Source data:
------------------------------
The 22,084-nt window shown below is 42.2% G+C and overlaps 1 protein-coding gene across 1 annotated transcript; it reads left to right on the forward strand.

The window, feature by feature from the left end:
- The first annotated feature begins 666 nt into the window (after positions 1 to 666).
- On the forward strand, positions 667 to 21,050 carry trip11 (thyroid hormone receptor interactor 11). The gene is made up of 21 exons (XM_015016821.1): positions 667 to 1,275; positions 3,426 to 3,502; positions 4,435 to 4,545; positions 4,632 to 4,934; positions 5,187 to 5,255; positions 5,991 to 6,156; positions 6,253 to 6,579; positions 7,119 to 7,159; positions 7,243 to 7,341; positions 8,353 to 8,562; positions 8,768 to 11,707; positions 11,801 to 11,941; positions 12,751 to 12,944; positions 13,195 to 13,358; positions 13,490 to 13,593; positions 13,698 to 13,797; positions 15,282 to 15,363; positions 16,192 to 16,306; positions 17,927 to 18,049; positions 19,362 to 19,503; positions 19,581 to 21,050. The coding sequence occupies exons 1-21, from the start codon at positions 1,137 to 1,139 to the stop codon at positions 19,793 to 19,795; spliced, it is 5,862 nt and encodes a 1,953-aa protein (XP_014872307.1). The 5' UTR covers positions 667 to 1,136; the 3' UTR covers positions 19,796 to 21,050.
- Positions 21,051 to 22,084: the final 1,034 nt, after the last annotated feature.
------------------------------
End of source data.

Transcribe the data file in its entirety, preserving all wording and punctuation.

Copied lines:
The 22,084-nt window shown below is 42.2% G+C and overlaps 1 protein-coding gene across 1 annotated transcript; it reads left to right on the forward strand.

The window, feature by feature from the left end:
- The first annotated feature begins 666 nt into the window (after positions 1 to 666).
- On the forward strand, positions 667 to 21,050 carry trip11 (thyroid hormone receptor interactor 11). The gene is made up of 21 exons (XM_015016821.1): positions 667 to 1,275; positions 3,426 to 3,502; positions 4,435 to 4,545; positions 4,632 to 4,934; positions 5,187 to 5,255; positions 5,991 to 6,156; positions 6,253 to 6,579; positions 7,119 to 7,159; positions 7,243 to 7,341; positions 8,353 to 8,562; positions 8,768 to 11,707; positions 11,801 to 11,941; positions 12,751 to 12,944; positions 13,195 to 13,358; positions 13,490 to 13,593; positions 13,698 to 13,797; positions 15,282 to 15,363; positions 16,192 to 16,306; positions 17,927 to 18,049; positions 19,362 to 19,503; positions 19,581 to 21,050. The coding sequence occupies exons 1-21, from the start codon at positions 1,137 to 1,139 to the stop codon at positions 19,793 to 19,795; spliced, it is 5,862 nt and encodes a 1,953-aa protein (XP_014872307.1). The 5' UTR covers positions 667 to 1,136; the 3' UTR covers positions 19,796 to 21,050.
- Positions 21,051 to 22,084: the final 1,034 nt, after the last annotated feature.